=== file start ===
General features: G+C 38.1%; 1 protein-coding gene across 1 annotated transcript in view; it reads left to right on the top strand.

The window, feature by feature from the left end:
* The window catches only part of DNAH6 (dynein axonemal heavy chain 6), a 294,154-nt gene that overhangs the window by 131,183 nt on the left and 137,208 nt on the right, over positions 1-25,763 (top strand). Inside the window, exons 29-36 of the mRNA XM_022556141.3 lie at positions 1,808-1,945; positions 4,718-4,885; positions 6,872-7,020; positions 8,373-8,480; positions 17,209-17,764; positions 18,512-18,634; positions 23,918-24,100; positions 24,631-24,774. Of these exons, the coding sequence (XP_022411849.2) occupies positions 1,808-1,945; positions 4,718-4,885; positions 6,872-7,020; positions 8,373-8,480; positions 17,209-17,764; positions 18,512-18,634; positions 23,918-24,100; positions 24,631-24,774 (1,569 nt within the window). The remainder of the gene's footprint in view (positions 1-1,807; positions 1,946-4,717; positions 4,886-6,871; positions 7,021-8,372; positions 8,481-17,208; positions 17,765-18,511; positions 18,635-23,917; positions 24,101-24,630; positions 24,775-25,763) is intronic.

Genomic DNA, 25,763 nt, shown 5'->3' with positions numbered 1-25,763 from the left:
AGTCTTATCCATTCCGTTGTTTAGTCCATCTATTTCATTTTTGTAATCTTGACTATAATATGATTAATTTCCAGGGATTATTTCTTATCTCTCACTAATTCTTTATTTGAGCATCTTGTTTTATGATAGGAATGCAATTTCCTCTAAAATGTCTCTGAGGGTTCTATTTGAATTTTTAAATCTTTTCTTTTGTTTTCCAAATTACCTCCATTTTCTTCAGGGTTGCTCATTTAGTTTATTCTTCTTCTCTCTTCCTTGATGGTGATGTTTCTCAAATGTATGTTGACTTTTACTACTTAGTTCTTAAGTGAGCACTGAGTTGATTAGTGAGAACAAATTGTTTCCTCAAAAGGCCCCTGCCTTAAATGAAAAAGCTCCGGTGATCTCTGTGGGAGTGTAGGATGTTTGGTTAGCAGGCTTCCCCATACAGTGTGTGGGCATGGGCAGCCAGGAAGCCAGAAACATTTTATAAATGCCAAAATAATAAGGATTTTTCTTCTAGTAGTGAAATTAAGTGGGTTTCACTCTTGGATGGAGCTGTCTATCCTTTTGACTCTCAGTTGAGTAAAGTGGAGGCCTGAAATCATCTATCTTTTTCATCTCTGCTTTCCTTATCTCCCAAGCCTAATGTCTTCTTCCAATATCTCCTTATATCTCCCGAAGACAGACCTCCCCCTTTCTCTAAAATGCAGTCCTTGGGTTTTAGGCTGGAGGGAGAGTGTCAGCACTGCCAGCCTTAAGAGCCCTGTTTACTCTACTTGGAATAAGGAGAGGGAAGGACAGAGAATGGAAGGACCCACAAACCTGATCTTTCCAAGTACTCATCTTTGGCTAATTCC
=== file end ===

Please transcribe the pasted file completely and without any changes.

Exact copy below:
General features: G+C 38.1%; 1 protein-coding gene across 1 annotated transcript in view; it reads left to right on the top strand.

The window, feature by feature from the left end:
* The window catches only part of DNAH6 (dynein axonemal heavy chain 6), a 294,154-nt gene that overhangs the window by 131,183 nt on the left and 137,208 nt on the right, over positions 1-25,763 (top strand). Inside the window, exons 29-36 of the mRNA XM_022556141.3 lie at positions 1,808-1,945; positions 4,718-4,885; positions 6,872-7,020; positions 8,373-8,480; positions 17,209-17,764; positions 18,512-18,634; positions 23,918-24,100; positions 24,631-24,774. Of these exons, the coding sequence (XP_022411849.2) occupies positions 1,808-1,945; positions 4,718-4,885; positions 6,872-7,020; positions 8,373-8,480; positions 17,209-17,764; positions 18,512-18,634; positions 23,918-24,100; positions 24,631-24,774 (1,569 nt within the window). The remainder of the gene's footprint in view (positions 1-1,807; positions 1,946-4,717; positions 4,886-6,871; positions 7,021-8,372; positions 8,481-17,208; positions 17,765-18,511; positions 18,635-23,917; positions 24,101-24,630; positions 24,775-25,763) is intronic.

Genomic DNA, 25,763 nt, shown 5'->3' with positions numbered 1-25,763 from the left:
AGTCTTATCCATTCCGTTGTTTAGTCCATCTATTTCATTTTTGTAATCTTGACTATAATATGATTAATTTCCAGGGATTATTTCTTATCTCTCACTAATTCTTTATTTGAGCATCTTGTTTTATGATAGGAATGCAATTTCCTCTAAAATGTCTCTGAGGGTTCTATTTGAATTTTTAAATCTTTTCTTTTGTTTTCCAAATTACCTCCATTTTCTTCAGGGTTGCTCATTTAGTTTATTCTTCTTCTCTCTTCCTTGATGGTGATGTTTCTCAAATGTATGTTGACTTTTACTACTTAGTTCTTAAGTGAGCACTGAGTTGATTAGTGAGAACAAATTGTTTCCTCAAAAGGCCCCTGCCTTAAATGAAAAAGCTCCGGTGATCTCTGTGGGAGTGTAGGATGTTTGGTTAGCAGGCTTCCCCATACAGTGTGTGGGCATGGGCAGCCAGGAAGCCAGAAACATTTTATAAATGCCAAAATAATAAGGATTTTTCTTCTAGTAGTGAAATTAAGTGGGTTTCACTCTTGGATGGAGCTGTCTATCCTTTTGACTCTCAGTTGAGTAAAGTGGAGGCCTGAAATCATCTATCTTTTTCATCTCTGCTTTCCTTATCTCCCAAGCCTAATGTCTTCTTCCAATATCTCCTTATATCTCCCGAAGACAGACCTCCCCCTTTCTCTAAAATGCAGTCCTTGGGTTTTAGGCTGGAGGGAGAGTGTCAGCACTGCCAGCCTTAAGAGCCCTGTTTACTCTACTTGGAATAAGGAGAGGGAAGGACAGAGAATGGAAGGACCCACAAACCTGATCTTTCCAAGTACTCATCTTTGGCTAATTCC